Ruminating on Progress in 2012

The end of the year is traditionally one for reflection, an arbitrary milestone to look back at what we did right over the last year – and what we did wrong….a time to review what we’ve done to get ourselves closer to our goals.

In that spirit, I’ll close out the year with this article.  I stumbled across it about ten years ago, and I’ve probably re-read it at least once a year since then.  It’s definitely well worth both a read and a moment to reflect.

Happy New Year!  Catch you in 2013.

Ruminating on Progress in 2012

The Epistemological Year in Review: Top Posts of 2012

As the year tapers off to a close, I figured I’d continue with a tradition and list the top ten posts of the year.   I know it sounds simple in theory, but much like a simple exercise in Business Intelligence and project metrics, I found myself spending an inordinate amount of time trying to figure out just how to calculate what exactly should comprise the top ten list.  As in many circumstances where a client asks a seemingly simple question, this question is actually quite tough to answer.

Hence, following the footsteps of many PMs before me, I engaged in the time honored ritual of taking something that should really be quite simple, and made it much more complicated than it actually deserves.  For those bloggers out there reading this, take this as a gauntlet thrown down to challenge you to come up with an even more complicated blog rating metric in coming years.

First off the list (in alphabetical order).  Following that, for those people who are actually interested, a few notes about the methodology. 

  1. Adding Filtered Project Dashboards to PDPs (Part 1)
  2. Automatically Filtering Excel Reports in PerformancePoint Dashboards
  3. Capturing Custom Timescaled Data in Project Server (Part I)
  4. Depicting Detailed Timeline Views with Visio Reports
  5. First Look: Querying Project Server 2013 OData with LINQPad
  6. Flagging Project Owner Changes with OData and VBA
  7. Project 2013 On-Premises: The Missing Settings
  8. Project Server Business Intelligence Resources (Part 1)
  9. Project Server Business Intelligence Resources (Part 3)
  10. Task Paths in Project 2013

Now, a note about the methodology:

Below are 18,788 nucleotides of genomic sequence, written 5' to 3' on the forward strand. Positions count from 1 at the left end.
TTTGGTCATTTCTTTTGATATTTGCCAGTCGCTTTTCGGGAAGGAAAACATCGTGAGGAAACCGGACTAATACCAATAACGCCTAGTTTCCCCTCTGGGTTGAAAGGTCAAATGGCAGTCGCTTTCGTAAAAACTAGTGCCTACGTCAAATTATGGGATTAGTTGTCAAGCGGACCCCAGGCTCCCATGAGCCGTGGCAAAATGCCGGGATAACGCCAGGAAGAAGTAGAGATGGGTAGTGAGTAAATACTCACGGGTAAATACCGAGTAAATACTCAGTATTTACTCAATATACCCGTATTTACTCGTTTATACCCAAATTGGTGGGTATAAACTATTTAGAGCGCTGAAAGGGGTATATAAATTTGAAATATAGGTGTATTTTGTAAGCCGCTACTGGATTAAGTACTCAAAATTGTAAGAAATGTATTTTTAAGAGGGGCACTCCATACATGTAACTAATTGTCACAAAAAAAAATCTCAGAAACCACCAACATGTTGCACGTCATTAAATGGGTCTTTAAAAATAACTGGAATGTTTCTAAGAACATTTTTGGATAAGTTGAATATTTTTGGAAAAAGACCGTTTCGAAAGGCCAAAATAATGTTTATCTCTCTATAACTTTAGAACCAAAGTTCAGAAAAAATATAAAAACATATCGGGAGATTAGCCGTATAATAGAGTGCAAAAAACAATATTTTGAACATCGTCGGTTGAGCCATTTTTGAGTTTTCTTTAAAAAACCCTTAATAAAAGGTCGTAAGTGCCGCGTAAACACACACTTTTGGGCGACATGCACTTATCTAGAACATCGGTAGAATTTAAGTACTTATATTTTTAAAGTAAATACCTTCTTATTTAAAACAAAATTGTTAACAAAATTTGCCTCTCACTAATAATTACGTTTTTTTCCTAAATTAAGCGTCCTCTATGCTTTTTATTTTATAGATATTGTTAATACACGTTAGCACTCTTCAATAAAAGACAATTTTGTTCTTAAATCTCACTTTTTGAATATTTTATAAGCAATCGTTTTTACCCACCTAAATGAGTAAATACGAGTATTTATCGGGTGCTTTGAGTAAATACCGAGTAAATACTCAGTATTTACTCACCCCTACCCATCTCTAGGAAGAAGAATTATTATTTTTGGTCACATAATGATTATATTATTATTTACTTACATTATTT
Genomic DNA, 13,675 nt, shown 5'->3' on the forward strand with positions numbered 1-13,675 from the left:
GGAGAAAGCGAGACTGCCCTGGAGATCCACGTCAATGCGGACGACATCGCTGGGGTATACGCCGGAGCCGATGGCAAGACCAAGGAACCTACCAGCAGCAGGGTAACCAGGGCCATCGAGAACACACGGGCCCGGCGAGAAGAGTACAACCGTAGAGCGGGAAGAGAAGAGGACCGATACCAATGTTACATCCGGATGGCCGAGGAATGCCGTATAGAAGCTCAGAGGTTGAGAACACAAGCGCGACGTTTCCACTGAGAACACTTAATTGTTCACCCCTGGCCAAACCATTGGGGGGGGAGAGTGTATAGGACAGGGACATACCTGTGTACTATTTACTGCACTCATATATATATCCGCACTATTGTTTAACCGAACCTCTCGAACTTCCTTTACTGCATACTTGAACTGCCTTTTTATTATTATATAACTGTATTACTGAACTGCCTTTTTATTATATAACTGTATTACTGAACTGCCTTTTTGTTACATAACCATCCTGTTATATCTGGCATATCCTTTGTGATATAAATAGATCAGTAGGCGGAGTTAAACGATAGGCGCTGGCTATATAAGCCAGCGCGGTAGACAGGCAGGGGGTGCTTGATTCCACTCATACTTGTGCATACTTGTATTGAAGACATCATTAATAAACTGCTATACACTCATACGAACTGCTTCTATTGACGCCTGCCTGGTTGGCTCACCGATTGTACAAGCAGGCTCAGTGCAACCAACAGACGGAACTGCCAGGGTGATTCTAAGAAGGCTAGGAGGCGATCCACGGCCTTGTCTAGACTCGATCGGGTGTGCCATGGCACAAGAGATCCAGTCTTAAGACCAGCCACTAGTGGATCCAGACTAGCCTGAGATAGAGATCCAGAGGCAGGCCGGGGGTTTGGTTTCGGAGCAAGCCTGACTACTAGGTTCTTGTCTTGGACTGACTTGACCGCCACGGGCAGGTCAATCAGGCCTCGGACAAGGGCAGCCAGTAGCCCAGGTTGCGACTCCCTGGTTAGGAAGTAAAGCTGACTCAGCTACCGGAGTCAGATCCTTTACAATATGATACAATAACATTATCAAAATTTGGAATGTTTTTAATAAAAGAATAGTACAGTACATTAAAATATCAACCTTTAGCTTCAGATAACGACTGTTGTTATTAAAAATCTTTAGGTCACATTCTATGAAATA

I could have been lazy and simply looked at the total number of hits each blog post received over the year – which is what I did last year.  This would have resulted in a front loaded list of top posts, as clearly the posts I published in the beginning of the year would have had all year to accumulate hits, whereas the posts at the end of the year would have only had a few months to accumulate posts.  Hence, option #1 would have been front loaded with earlier posts.

The second option would have been to take all of the posts and pro-rate them based on the total number of hits divided by the total number of working days since the post was published.  This would have been a fair approach – if the overall blog readership had remained static over the year.  But the blog readership did not remain static.  In fact, I’m happy to report that the monthly traffic on this site is up 100% over the same time period in 2011.  Hence, the average daily hit rate per post in the latter half of the year was much higher than the earlier part.  This approach would have meant that the latter 47% of the posts were basically freeloading off of the audience generated by the posts in the first half off the year.  Clearly, that situation would have been untenable.

So I settled on option #3: normalize the number of hits/post (filtered on 2012 posts only) per day; sum the results into a normalized number of hits, and then divide that normalized score by the number of working days since the post was published.  It’s quite simple, really.  Even simpler when you realize that WordPress offers an API to generate the required data. 

I’ll spare you all of the boring details, but I was able to leverage some of my OData querying skills to generate the following URL:[PERSONALKEY]&blog_uri=

This ends up generating our data set, which may be downloaded into Excel.


Once in Excel, I was able to do all of the required calculations using Vlookups and a couple of PivotTables.   For those dedicated readers out there, feel free to provide additional suggestions on how we can take this relatively simple exercise and make it even more extraordinarily complicated in future years.  (Did someone mention Eigenvectors?)

In other words….happy holidays and wishing you the best in 2012 and 2013!

The Epistemological Year in Review: Top Posts of 2012

Importing Files to Project Online with VBA

In yesterday’s post, I talked about how to run a script to export all of our Microsoft Project schedules into XML files.  In this post, I’ll provide the script to import these into a new instance of Project Server – either on-prem or online.  Note that this script will not import custom fields – but could be easily adapted to capture and transfer custom fields.

Note also that there are other third party tools that do much of the same thing, but better.

Caveats aside, if you followed yesterday’s post, you should now have a directory called C:\Exports that contains all of the exported project schedules in an XML format.


You should also have a Microsoft Project schedule containing a list of all of the projects you wish to import.


Add the following code…

Sub ImportProjects()

    Dim T As Task
    Dim fName As String

    For Each T In ActiveProject.Tasks
        fName = T.Name
        Application.FileOpenEx Name:="C:\Exports\" & fName & ".mpp", ReadOnly:=False, FormatID:="MSProject.MPP"
        Application.FileSaveAs Name:="<>\" & fName, FormatID:=""
        Application.FileCloseEx pjSave, True, False
    Next T

End Sub

…and run to import the files.  You will probably need to click through the prompts as they appear.